The General Court held that the EDPS failed to conduct such an examination. Therefore, it could not be concluded that the data shared by SRB with Deloitte could constitute personal data.
Business impact for processing personal data
This decision potentially shifts the goalposts for businesses in the context of data anonymisation. If upheld by the CJEU, the decision makes clear that if a data holder has no legal or technical means to identify individuals from a particular data set, then it will be considered anonymised data. Anonymised data is not considered personal data and GDPR will not apply to the data in question in that specific scenario.
Courts will need to consider the perspective of the data holder (as a data recipient) and not simply whether it is personal data from the perspective of the controller. This decision may encourage EU regulators to embrace a broader approach to data anonymisation (which, to date, has been a significantly high bar to meet). As noted above, the General Court did not provide any detail about the threshold for “identifiability”, so the definitions of anonymisation and pseudonymisation are open to further judicial or legislative interpretation. The decision is a welcome logical approach to the application of GDPR and what should be considered personal data, pseudonymised data and anonymised data.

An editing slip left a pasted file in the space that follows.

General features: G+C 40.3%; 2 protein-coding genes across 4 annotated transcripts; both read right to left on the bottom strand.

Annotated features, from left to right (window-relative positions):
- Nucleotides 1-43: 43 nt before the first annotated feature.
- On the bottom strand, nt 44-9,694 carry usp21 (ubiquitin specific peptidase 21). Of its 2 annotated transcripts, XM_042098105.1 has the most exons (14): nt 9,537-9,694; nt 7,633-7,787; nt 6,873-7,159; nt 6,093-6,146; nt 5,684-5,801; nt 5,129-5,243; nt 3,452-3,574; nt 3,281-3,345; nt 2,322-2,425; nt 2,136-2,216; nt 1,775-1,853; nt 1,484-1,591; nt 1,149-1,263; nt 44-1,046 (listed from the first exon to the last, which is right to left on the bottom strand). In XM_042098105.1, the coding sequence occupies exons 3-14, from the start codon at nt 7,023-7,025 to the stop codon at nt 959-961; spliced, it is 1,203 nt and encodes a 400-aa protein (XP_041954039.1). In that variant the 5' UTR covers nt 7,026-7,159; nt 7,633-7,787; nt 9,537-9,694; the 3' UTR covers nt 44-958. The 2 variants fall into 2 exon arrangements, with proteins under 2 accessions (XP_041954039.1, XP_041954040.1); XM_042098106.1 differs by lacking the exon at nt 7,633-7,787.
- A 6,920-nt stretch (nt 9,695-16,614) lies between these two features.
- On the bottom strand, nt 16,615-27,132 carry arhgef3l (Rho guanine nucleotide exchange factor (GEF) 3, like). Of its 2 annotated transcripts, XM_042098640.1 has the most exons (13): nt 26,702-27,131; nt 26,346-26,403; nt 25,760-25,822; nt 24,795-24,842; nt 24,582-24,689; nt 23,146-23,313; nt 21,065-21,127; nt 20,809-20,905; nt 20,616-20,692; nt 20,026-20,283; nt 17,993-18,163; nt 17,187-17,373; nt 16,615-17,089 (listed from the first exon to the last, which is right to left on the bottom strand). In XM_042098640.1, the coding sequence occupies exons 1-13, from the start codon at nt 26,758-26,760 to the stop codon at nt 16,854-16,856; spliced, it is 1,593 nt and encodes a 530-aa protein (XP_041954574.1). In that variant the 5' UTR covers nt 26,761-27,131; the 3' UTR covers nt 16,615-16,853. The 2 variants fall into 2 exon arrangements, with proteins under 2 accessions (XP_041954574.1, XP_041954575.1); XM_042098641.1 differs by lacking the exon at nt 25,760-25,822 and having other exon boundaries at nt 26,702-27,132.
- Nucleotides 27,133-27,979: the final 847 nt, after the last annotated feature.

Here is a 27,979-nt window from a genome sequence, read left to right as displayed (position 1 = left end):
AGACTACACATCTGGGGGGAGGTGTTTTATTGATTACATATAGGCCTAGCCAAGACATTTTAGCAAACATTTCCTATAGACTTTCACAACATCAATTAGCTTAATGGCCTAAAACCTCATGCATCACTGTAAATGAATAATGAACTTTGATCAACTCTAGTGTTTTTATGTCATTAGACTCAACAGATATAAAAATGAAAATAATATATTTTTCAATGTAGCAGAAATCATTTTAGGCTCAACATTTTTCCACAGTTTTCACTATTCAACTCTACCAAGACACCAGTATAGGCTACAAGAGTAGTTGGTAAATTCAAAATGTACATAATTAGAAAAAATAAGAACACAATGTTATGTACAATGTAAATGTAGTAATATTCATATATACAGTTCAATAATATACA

The decision, if upheld, will have practical implications for day-to-day data protection governance. For example, in the context of due diligence, sharing data as part of product integration (e.g. APIs). It will also extend to data subject access requests. Simply because a document is labelled as a “personal view or opinion” does not automatically mean it contains personal data concerning an individual. An objective and subjective assessment of the document remains necessary.